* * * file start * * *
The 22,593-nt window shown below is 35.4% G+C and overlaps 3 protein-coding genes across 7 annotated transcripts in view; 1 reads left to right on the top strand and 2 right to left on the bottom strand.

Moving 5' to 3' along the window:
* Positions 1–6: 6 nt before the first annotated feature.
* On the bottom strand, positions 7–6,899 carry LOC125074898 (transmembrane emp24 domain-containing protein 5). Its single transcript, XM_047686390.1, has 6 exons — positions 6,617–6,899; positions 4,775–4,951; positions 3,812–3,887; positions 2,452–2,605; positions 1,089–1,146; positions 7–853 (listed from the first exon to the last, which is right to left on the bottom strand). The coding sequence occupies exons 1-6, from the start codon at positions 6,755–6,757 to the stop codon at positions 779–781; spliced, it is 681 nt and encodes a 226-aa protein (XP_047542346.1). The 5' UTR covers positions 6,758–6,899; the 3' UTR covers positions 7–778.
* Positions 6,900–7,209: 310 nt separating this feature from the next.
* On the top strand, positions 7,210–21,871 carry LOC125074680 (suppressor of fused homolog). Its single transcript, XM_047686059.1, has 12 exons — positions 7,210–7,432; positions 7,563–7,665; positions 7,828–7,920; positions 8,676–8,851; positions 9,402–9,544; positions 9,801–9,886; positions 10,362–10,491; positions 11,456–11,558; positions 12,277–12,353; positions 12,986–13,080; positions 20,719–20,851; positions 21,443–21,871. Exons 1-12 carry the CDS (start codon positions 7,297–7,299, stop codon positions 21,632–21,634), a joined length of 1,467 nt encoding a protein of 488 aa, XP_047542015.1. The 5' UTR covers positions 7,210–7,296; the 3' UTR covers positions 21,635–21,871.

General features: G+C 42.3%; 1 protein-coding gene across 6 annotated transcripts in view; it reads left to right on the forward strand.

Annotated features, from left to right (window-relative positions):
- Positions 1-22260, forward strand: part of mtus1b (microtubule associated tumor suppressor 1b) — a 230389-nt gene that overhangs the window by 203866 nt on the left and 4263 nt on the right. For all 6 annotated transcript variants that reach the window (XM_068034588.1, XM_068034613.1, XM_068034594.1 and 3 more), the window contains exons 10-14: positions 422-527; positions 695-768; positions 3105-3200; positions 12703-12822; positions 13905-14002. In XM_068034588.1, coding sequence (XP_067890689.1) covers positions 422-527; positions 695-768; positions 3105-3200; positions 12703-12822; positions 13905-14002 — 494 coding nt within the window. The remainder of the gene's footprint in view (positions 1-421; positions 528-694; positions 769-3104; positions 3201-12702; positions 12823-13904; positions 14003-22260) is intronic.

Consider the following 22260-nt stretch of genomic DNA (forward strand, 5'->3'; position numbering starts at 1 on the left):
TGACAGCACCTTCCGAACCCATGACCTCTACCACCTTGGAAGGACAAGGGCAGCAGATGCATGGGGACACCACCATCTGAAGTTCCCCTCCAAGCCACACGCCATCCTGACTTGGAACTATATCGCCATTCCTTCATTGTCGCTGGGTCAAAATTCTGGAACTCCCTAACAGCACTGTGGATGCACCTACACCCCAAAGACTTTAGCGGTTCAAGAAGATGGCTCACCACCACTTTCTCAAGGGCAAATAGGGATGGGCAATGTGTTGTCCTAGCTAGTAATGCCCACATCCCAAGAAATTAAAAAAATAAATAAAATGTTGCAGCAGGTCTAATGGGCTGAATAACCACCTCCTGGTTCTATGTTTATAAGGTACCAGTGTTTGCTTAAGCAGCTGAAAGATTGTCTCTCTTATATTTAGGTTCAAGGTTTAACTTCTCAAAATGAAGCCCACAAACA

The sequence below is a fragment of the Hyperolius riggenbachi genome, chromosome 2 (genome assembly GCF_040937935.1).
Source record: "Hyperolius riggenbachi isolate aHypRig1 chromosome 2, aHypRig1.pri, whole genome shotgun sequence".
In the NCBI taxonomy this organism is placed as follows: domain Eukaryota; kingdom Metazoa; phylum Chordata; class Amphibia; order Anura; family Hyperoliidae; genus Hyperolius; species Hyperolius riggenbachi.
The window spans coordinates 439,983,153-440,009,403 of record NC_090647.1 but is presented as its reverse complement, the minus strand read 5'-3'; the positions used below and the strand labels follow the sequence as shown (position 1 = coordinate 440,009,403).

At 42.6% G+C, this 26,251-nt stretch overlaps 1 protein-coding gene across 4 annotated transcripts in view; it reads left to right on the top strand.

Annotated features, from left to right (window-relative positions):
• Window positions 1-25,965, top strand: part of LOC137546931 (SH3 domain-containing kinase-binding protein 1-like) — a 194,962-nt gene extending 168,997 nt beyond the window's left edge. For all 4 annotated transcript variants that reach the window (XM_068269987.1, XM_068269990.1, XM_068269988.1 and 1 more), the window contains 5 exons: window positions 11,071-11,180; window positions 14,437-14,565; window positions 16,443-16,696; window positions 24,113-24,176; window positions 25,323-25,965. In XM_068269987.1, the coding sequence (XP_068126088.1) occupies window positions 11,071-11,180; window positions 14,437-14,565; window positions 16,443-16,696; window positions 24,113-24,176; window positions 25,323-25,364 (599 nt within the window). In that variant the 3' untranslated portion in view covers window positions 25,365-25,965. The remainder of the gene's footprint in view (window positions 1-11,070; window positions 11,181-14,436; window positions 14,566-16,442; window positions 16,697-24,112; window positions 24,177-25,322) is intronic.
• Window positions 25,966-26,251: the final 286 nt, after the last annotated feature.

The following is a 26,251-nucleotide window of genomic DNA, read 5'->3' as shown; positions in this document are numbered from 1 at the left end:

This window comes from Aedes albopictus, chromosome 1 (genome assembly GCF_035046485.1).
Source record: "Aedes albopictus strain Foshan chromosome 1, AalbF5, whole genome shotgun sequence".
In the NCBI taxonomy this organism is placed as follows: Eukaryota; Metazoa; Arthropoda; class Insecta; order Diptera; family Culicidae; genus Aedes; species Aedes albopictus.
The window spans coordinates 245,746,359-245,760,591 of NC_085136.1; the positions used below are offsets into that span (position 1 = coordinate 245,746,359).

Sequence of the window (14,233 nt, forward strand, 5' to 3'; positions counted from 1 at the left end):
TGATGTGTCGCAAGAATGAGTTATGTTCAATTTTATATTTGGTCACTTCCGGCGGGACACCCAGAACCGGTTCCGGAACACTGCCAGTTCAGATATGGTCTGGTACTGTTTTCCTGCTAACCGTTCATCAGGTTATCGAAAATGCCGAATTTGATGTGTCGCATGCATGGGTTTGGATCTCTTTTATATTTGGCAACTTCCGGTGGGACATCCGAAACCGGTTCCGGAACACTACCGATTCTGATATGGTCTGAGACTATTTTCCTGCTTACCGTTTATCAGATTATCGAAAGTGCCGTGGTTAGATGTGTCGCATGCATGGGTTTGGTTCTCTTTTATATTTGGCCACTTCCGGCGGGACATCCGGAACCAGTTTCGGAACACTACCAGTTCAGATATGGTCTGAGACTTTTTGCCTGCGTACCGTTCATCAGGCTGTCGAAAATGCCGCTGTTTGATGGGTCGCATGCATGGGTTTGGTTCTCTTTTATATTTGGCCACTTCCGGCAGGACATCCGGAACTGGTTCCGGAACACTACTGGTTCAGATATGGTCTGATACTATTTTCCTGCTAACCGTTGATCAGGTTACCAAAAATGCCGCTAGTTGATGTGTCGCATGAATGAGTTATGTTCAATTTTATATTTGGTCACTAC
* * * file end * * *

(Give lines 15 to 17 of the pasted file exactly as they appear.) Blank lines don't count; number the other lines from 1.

The window spans coordinates 439,983,153-440,009,403 of record NC_090647.1 but is presented as its reverse complement, the minus strand read 5'-3'; the positions used below and the strand labels follow the sequence as shown (position 1 = coordinate 440,009,403).

At 42.6% G+C, this 26,251-nt stretch overlaps 1 protein-coding gene across 4 annotated transcripts in view; it reads left to right on the top strand.

Annotated features, from left to right (window-relative positions):